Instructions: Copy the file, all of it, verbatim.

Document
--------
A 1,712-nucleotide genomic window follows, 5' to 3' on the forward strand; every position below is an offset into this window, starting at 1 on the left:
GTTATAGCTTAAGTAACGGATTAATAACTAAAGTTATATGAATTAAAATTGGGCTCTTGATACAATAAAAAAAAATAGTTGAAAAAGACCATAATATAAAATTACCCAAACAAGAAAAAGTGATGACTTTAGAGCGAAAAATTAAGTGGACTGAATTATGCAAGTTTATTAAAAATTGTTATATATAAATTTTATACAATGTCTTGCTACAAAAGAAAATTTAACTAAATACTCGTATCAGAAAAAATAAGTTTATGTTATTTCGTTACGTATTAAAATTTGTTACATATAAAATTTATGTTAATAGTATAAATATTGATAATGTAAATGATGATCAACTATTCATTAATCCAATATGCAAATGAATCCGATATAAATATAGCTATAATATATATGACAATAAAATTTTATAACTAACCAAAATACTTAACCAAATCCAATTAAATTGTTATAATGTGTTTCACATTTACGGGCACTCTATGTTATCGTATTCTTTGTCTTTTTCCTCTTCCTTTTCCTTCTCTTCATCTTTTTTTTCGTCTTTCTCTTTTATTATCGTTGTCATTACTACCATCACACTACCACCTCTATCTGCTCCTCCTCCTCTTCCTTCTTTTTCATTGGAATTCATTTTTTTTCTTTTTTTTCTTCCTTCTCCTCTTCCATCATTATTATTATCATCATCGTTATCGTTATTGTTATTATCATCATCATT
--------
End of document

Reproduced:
A 1,712-nucleotide genomic window follows, 5' to 3' on the forward strand; every position below is an offset into this window, starting at 1 on the left:
GTTATAGCTTAAGTAACGGATTAATAACTAAAGTTATATGAATTAAAATTGGGCTCTTGATACAATAAAAAAAAATAGTTGAAAAAGACCATAATATAAAATTACCCAAACAAGAAAAAGTGATGACTTTAGAGCGAAAAATTAAGTGGACTGAATTATGCAAGTTTATTAAAAATTGTTATATATAAATTTTATACAATGTCTTGCTACAAAAGAAAATTTAACTAAATACTCGTATCAGAAAAAATAAGTTTATGTTATTTCGTTACGTATTAAAATTTGTTACATATAAAATTTATGTTAATAGTATAAATATTGATAATGTAAATGATGATCAACTATTCATTAATCCAATATGCAAATGAATCCGATATAAATATAGCTATAATATATATGACAATAAAATTTTATAACTAACCAAAATACTTAACCAAATCCAATTAAATTGTTATAATGTGTTTCACATTTACGGGCACTCTATGTTATCGTATTCTTTGTCTTTTTCCTCTTCCTTTTCCTTCTCTTCATCTTTTTTTTCGTCTTTCTCTTTTATTATCGTTGTCATTACTACCATCACACTACCACCTCTATCTGCTCCTCCTCCTCTTCCTTCTTTTTCATTGGAATTCATTTTTTTTCTTTTTTTTCTTCCTTCTCCTCTTCCATCATTATTATTATCATCATCGTTATCGTTATTGTTATTATCATCATCATT